Data logging – Weather
forecasting case study
• As science and technology have developed, so
the need for data collection and analysis has
grown. This is fulfilled, at least in part, by
dedicated, microprocessor-driven data loggers.
• The modern data logger is typically a hand-held
battery-operated device with a large memory,
powered by the latest microprocessor
technology and capable of acquiring,
processing, storing and analysing electrical
signals at high speed from a wide range of
sensors - at regular intervals or in response to
an event such as a threshold being crossed or a
switch being activated.
• The sensors may communicate with the logger
through a cable or wireless link and may sense
temperature, humidity, pressure, flow, wind
speed, current, voltage, resistance and a host of
other physical parameters that are important in
monitoring and controlling processes or
• Data stored by stand-alone data loggers is
typically downloaded into a computer for more
detailed analysis and reporting, though some
data loggers have sophisticated on-board
processing and analysis capability and can carry
out some control functions such as activating an
alarm or a switch.
• The advantage of using a dedicated
portable data logger compared to, say, a
PC, is that the logger hardware and
software are specifically designed for
stand-alone data logging applications.
This means that it is easy to connect and
set up sensors and the logging system is
more rugged and less power hungry,
making it capable of running on batteries
for longer periods of time, often in hostile
Weather forecasting –How it
used to be done
• Traditionally weather forecasting
relied upon the use of large numbers
of different places in the country
sending in regular reports to the
government’s Metrological Office.
• These inputs were recorded and
collated, and then used to predict the
• The weather data that is collected
every 24 hours includes:
– Wind direction.
– Wind strength.
– Maximum and minimum temperature.
– Relative humidity.
– Number of hours of sunshine.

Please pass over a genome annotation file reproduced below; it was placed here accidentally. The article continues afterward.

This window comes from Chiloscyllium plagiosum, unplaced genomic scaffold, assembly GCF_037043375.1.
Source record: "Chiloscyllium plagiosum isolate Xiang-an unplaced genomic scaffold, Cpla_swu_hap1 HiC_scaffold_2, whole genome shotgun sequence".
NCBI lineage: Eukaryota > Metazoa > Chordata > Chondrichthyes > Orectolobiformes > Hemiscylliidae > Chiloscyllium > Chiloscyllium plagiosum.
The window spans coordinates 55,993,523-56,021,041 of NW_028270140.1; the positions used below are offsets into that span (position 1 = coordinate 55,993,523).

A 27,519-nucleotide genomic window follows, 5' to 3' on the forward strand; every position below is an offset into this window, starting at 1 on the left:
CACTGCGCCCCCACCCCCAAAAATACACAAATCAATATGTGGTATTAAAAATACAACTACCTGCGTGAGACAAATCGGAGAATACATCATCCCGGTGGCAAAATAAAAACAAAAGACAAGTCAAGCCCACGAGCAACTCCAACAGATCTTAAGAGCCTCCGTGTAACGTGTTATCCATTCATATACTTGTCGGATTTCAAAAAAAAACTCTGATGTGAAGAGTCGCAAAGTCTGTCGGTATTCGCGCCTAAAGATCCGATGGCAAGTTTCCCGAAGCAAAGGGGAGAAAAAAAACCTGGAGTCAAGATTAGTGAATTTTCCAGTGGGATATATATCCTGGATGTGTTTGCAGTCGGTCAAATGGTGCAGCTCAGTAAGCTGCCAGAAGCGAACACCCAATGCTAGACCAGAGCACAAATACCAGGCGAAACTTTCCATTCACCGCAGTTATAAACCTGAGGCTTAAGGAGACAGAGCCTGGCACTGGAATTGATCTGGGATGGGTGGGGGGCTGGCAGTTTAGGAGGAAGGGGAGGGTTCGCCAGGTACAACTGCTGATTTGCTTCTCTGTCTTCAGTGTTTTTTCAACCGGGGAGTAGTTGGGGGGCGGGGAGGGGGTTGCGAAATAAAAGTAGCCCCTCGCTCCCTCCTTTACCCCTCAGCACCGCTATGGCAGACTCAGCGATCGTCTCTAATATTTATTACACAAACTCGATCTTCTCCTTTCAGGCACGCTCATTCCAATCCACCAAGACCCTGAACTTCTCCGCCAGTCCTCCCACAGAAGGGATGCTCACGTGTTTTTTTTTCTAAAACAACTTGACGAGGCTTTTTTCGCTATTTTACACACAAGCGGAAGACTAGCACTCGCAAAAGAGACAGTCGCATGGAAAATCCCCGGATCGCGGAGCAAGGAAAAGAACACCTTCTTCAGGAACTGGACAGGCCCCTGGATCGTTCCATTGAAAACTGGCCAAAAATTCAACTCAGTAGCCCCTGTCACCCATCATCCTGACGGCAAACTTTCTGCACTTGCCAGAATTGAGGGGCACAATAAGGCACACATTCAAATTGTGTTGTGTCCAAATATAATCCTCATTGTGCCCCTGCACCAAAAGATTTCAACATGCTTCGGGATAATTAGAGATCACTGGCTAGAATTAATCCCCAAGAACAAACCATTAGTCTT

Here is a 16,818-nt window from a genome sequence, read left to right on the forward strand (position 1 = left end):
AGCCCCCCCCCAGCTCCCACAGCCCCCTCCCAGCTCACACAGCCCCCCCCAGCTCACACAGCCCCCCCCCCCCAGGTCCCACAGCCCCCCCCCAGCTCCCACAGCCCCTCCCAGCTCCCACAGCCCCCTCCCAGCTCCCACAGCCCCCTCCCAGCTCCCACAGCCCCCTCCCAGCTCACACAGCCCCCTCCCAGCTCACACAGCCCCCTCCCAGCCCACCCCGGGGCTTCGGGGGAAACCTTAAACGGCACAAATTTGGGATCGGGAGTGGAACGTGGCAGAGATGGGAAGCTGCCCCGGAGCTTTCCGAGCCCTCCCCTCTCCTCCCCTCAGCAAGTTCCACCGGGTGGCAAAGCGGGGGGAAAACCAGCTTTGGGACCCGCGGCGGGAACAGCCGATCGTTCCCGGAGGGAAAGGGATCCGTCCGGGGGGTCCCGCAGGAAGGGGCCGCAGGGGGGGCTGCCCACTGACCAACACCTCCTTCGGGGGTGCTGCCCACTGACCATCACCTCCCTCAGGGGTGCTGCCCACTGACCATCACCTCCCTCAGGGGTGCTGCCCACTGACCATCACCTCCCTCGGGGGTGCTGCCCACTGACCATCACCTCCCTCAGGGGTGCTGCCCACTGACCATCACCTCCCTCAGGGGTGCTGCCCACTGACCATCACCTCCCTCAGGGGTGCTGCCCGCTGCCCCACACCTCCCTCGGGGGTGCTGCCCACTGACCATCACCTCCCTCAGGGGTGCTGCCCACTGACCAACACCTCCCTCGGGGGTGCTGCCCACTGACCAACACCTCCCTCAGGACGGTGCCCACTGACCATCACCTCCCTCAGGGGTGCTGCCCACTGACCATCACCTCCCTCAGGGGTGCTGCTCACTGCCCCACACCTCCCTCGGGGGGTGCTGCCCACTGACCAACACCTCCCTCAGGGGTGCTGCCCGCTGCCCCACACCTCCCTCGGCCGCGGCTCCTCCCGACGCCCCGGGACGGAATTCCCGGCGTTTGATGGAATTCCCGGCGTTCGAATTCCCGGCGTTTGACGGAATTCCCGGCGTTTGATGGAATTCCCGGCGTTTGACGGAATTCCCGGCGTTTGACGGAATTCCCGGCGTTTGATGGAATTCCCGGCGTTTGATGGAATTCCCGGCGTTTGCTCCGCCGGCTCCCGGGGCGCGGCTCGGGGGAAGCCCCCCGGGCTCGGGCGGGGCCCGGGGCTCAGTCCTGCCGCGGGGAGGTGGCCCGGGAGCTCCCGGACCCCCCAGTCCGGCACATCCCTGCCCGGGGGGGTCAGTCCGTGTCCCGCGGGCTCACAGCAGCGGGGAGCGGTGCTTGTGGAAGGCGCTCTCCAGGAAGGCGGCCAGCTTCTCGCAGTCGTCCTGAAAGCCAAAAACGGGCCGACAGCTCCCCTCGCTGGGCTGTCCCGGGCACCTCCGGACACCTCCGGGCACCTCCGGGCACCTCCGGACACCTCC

– Precipitation (Rainfall/Snow).
• How can data be collected regularly?
(i.e. Every hour, on every day,
throughout the whole year)
• How can human error be avoided?
• Data logging – which can be
automated and does not require any
Data logging devices
• Temperature sensors.
• Wind speed sensors.
• Wind direction sensors.
• Rainfall detectors.
• Light detectors.
• Humidity sensors.
• These are heat-sensitive sensors that
produce an analogue temperature
signal which is converted (via an
analogue-to-digital converter) to a
• This signal is then stored in a
microprocessor that is downloaded
Wind speed sensors
• A revolving anemometer (which it
spins faster or slower depending upon
the speed of the wind) is used to
measure wind speed.
• An optical sensor counts the number
of times the anemometer revolves in a
given length of time, and converts the
number into a binary digital signal
that can be stored and download later.
Wind direction sensors
• These use a grey code disk attached
to a weather vane.
• As the weather vane moves, optical
sensors read the disk and generate a
three bit binary pattern that can be
stored for later downloading.
• Rainfall is collected in small buckets
which, when full, tilt and empty.
• An optical sensor detects each time a
bucket tips, and saves the number of
‘tips’ as a digital number that can be
• These use a special diode that
registers the number of times and the
length of time the sun shines during a
given length of time.
• This analogue information is
converted into digital signal that can
be stored and later downloaded.
Other inputs that can be used
• Weather satellite images – optical and
radar ‘pictures’ of weather fronts as
• Weather satellite sensors – measure
atmosphere and ground temperatures
as well as the movement of cloud
• Weather balloon carrying sensors.